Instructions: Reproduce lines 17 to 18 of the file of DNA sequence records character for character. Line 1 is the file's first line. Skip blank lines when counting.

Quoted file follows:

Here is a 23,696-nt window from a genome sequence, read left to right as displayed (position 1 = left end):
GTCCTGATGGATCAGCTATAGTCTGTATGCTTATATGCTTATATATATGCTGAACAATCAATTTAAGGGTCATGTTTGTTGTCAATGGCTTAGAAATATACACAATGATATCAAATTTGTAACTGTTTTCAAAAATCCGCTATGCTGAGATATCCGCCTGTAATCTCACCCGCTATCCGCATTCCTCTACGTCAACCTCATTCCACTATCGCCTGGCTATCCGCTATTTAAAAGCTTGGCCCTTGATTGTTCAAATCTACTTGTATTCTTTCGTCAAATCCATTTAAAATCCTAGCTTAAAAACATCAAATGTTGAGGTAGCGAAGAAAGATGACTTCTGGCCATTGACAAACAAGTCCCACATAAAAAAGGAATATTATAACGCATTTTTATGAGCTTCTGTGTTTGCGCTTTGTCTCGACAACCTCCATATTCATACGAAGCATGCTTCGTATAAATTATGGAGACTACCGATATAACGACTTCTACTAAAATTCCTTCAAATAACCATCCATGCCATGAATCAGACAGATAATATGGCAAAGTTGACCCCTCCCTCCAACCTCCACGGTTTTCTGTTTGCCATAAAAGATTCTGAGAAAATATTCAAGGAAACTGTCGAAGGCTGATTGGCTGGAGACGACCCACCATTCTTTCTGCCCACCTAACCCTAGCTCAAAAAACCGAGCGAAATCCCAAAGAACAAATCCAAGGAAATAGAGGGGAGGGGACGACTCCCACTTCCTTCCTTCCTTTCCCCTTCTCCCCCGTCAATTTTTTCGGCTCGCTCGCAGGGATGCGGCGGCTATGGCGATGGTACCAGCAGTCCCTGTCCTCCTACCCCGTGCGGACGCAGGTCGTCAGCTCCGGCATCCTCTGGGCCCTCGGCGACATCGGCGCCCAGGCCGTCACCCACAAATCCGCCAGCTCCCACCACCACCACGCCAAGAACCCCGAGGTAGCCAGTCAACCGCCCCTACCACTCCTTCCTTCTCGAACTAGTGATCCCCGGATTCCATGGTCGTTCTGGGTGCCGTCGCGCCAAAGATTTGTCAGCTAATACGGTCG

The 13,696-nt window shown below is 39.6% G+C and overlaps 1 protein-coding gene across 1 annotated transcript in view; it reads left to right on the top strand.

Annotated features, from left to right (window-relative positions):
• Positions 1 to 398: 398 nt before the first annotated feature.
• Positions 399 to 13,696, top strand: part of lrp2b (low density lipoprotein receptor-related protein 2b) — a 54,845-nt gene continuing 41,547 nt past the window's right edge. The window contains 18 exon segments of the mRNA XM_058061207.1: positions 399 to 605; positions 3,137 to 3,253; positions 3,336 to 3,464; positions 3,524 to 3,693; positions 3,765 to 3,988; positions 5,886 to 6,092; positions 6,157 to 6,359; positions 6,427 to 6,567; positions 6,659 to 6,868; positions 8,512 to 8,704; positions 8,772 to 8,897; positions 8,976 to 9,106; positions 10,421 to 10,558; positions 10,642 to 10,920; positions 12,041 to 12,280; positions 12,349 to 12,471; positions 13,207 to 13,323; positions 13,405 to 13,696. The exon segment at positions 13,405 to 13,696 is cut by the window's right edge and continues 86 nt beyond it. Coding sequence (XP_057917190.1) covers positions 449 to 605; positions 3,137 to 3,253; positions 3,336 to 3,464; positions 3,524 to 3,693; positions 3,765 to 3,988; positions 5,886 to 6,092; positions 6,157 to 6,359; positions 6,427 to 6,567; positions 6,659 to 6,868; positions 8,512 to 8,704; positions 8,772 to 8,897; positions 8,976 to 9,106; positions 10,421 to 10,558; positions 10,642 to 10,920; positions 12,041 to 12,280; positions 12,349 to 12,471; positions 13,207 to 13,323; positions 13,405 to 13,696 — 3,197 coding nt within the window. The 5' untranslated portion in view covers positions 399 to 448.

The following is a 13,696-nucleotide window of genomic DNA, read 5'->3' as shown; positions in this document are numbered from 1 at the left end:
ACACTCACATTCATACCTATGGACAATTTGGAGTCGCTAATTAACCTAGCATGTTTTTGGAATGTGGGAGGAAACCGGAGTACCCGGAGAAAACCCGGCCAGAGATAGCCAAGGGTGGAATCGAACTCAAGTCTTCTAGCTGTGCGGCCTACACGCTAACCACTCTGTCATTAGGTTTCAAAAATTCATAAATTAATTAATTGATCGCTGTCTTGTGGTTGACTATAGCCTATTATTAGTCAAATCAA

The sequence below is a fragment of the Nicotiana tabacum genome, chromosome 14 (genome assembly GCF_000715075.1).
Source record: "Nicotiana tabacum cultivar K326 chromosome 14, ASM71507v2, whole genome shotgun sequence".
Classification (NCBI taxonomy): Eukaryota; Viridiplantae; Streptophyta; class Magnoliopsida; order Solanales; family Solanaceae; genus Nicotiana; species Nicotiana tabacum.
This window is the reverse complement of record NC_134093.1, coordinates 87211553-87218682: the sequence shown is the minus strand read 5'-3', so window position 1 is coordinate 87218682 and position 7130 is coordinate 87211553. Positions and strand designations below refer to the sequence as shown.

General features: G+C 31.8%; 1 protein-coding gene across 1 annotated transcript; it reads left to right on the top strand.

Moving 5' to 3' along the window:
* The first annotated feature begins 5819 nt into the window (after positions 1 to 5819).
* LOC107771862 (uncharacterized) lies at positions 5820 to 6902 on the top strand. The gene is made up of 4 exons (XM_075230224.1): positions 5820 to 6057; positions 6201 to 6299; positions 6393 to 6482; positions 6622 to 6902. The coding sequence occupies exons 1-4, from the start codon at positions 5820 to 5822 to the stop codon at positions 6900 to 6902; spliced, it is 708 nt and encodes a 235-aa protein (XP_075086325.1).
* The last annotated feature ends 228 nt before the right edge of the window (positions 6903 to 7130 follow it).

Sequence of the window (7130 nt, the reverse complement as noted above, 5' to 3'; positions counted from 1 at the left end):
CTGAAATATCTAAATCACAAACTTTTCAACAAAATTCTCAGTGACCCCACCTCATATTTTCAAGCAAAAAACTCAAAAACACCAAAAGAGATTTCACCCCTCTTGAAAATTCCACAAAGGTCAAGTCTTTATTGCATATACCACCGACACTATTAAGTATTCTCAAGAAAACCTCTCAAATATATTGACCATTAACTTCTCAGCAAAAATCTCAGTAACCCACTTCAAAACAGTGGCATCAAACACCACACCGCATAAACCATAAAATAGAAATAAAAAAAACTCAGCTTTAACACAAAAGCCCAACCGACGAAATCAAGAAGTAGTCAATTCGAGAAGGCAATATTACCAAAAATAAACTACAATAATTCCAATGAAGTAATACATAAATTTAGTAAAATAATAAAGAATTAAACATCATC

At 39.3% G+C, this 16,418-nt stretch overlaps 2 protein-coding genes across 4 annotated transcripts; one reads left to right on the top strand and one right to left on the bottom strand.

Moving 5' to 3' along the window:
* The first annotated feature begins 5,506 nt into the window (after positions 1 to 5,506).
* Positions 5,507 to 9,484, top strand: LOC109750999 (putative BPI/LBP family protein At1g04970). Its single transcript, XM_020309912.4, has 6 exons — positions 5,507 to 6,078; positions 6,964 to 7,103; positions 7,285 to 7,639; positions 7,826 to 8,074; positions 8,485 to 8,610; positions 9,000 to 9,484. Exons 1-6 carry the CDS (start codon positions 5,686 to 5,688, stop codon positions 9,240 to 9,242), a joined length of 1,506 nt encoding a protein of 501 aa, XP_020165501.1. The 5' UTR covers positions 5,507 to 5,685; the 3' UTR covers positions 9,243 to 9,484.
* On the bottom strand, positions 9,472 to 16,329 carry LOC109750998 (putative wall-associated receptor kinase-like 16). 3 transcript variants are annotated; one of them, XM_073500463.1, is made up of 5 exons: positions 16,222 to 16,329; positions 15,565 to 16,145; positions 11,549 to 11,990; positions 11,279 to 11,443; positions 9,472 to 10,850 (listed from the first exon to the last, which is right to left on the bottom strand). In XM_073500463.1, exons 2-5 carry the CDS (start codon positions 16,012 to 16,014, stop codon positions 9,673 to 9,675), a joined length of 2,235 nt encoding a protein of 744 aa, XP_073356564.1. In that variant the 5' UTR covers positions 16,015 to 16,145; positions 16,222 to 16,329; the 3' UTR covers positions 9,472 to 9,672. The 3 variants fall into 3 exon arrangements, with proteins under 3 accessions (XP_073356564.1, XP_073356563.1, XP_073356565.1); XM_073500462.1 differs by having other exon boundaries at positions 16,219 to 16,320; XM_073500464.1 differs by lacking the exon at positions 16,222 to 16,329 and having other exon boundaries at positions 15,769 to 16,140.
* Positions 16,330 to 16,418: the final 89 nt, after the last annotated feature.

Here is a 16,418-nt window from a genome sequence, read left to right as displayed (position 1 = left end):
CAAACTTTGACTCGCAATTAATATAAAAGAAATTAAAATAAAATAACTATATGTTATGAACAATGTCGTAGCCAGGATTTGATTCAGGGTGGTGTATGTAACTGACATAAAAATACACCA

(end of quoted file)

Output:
* The last annotated feature ends 228 nt before the right edge of the window (positions 6903 to 7130 follow it).

Sequence of the window (7130 nt, the reverse complement as noted above, 5' to 3'; positions counted from 1 at the left end):